Like many of you, I spent many hours this week in front of the TV watching the Olympics. In my house, our favorite sports are women’s gymnastics and women’s swimming, in large part because my wife, Liz, was a competitive swimmer for many years. My interest in the Olympics notched up even further when Lydia Jacoby, age 17, unexpectedly won the Gold in the 100m women’s breaststroke. Watching her hometown fans celebrate, literally jumping for joy was the icing on the cake. For just a moment, all the complexities of the 2021 Tokyo Olympics disappeared. It was the best buzzer beater high school victory I ever saw and I have seen a lot of them.
I wondered for a moment, given her last name, if Lydia was Jewish or of Jewish descent. There is even a branch of my own family with the surname of Jacoby. I could not find anything definitive but one article published by the Jewish Telegraphic Agency (JTA) strongly suggested the family is associated with the Methodist Church. OK, I said to myself, while I am looking things up (a constant for me), I should continue to read about Seward, Alaska, where she grew up. Why not, I said, to myself, as I had just watched a rerun of the 2009 movie “The Proposal” with Sandra Bullock which mostly took place in beautiful Sitka, Alaska, a mere 549 miles down the coast from Seward.
Seward was named after the Secretary of State, William H. Seward who engineered the American purchase of Alaska in 1867 from Russia. Today, Seward only has 2700 people (and no 50-meter pool!). It is 120 miles south of Anchorage (which has the largest Jewish community in the state) and is the home of the southern terminus of the Alaska railroad. The climate of Seward, I learned, is surprisingly mild and the economy is fueled by fishing and tourism. So far, everything about Seward sounded very nice but still nothing of extraordinary interest.
Then, as unexpected as Jacoby’s first place victory, I struck historic gold! In 1938, just two weeks after Kristallnacht, the United States Department of State released the Slattery Report named after Undersecretary of State Harry A. Slattery (1897-1949). Secretary of State Harold Ickes had previously toured the Territory of Alaska with several possibilities in mind: improve Alaskan security against the Japanese, further develop the economy of Alaska and, finally, find a place of refuge for German and Austrian Jews hoping to escape Europe. Because Alaska was not yet a state, the usual immigration quotas of 1921 and 1924 did not apply. In other words, there was a legal possibility of finding a safe haven for thousands of doomed Jews. For its part, the people of the town of Seward eagerly endorsed the plan, one of only three places in Alaska, and were ready to throw their doors wide open to the potential newcomers from Europe.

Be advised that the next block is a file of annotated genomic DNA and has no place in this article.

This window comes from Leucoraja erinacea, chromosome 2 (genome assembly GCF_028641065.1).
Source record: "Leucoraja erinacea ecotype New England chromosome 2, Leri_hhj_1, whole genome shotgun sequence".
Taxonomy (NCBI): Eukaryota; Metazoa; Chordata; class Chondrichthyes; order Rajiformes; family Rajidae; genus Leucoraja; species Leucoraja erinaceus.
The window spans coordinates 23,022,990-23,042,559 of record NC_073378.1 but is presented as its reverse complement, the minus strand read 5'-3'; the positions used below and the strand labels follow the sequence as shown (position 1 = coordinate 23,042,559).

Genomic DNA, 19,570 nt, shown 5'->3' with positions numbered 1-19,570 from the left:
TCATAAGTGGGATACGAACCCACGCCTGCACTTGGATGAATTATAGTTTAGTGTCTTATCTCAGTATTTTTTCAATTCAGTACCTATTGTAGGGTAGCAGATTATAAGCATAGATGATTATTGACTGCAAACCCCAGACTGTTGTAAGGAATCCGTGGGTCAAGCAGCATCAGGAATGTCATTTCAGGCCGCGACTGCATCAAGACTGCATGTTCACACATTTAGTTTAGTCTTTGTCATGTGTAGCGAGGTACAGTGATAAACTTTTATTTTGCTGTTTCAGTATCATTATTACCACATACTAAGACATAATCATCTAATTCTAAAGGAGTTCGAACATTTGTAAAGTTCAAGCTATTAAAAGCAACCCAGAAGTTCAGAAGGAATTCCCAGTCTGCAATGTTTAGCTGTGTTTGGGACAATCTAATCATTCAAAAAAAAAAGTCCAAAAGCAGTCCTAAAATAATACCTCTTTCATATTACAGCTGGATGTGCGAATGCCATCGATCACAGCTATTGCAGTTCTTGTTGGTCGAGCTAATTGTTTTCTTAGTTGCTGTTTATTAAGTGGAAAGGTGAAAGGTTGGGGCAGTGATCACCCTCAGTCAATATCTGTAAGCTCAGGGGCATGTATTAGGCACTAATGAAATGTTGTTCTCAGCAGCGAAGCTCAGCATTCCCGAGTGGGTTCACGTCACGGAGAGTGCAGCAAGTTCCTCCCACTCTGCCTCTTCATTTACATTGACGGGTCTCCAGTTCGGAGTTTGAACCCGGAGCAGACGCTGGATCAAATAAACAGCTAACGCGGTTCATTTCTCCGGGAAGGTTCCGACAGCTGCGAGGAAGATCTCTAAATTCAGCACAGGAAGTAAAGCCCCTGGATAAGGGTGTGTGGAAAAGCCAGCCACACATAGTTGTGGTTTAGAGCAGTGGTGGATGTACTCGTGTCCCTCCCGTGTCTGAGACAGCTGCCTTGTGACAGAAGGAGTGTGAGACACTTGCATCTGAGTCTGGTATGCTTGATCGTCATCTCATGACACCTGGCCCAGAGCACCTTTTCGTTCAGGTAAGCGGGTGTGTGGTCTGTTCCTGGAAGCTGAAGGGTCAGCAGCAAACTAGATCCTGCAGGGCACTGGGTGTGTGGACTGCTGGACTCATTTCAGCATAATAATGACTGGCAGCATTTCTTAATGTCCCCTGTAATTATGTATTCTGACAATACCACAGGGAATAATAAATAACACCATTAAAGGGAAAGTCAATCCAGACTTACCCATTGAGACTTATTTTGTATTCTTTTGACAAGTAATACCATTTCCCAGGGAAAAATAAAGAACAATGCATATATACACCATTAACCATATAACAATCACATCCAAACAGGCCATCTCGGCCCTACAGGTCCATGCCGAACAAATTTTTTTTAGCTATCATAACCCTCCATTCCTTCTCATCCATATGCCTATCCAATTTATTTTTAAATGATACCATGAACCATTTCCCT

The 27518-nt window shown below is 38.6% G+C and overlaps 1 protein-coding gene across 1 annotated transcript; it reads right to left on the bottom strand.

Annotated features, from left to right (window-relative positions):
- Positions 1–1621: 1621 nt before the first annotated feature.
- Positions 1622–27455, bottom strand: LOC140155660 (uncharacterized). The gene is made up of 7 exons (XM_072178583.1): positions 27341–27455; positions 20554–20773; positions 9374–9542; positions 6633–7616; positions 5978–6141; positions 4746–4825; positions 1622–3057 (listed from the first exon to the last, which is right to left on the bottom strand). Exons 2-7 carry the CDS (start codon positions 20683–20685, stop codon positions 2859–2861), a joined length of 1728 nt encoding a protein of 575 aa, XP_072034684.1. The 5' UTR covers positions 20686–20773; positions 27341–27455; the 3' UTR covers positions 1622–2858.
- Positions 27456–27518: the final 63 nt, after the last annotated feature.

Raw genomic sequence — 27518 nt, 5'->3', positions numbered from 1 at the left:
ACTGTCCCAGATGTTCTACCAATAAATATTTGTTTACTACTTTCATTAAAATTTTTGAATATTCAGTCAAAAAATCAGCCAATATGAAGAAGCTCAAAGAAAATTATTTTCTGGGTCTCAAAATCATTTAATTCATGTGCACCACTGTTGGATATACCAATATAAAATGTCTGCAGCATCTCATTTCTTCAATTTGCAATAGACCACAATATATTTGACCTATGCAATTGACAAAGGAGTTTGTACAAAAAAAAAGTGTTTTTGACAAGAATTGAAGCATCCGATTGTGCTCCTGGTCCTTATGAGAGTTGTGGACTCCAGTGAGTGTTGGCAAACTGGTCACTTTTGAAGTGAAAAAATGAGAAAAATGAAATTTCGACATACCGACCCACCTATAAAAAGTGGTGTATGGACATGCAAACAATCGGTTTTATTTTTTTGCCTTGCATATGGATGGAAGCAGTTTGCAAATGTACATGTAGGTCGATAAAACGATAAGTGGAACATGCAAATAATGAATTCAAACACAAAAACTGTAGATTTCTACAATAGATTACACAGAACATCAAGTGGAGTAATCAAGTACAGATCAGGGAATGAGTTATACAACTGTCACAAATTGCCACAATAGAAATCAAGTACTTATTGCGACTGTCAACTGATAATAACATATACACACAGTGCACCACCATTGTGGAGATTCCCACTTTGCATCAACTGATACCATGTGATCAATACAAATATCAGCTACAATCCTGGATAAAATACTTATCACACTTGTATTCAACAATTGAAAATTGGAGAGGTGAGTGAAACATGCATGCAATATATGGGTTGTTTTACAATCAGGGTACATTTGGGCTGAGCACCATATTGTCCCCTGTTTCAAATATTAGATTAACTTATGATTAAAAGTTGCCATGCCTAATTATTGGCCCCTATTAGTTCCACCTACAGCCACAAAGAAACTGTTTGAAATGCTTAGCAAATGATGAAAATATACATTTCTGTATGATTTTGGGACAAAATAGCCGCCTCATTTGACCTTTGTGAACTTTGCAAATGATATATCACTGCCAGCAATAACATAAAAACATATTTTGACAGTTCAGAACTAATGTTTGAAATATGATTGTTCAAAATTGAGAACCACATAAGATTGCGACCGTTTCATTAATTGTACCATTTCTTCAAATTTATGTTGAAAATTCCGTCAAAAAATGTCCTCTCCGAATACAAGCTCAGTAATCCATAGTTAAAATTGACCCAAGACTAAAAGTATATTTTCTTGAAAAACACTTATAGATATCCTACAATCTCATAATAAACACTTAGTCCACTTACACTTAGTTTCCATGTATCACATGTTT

But it didn’t happen. Among American Jews, only the Labor Zionists supported it. Rabbi Stephen Wise, president of the American Jewish Congress and the leading American Jewish spokesman of the day declared that the Slattery Plan would give people the “wrong and hurtful” idea that “Jews were taking over some part of the country for settlement.” Numerous antisemites went further and called the plan a “Trojan Horse” which would allow Jewish Marxists to sneak into the country. For his part, FDR kept the plan under wraps and privately declared that only a maximum of 10,000 people a year should enter the United States under Slattery and that there be a sub-quota of a maximum of 1,000 Jews a year in that group. Thus, the Slattery Plan died without ever seeing the light of day and Seward, although willing, did not become the Jerusalem of the North. However, the plan did win some support from the Federal Council of Churches and the American Friends Service. Five years later in August 1944, the United States settled just under a thousand Jews in Fort Ontario near Oswego, New York. It was the only rescue-settlement conducted by the American government during the Holocaust while “Jewish quotas” generally were not met.
The United States, FDR and the American Jewish community all failed miserably to rescue Jews during the Holocaust. That discussion is beyond the scope of this essay. However, in the years after WWII the United States, at the urging of Representative Emanuel Celler (D-NY), did admit over 600,000 Holocaust survivors and, by the mid-1960s over hauled its basic immigration policies. In our own day, too many xenophobic Americans seek to reclose the doors to this country. It seems as if we have learned little since the second “Seward Folly” except that there are places in this country like Seward, Alaska, who have met the gold standard of humanitarianism when the chips were down and could have, should have, changed the course of history.
Rabbi Lance J. Sussman, Ph.D., is senior rabbi at Congregation Keneseth Israel in Elkins Park, Pa.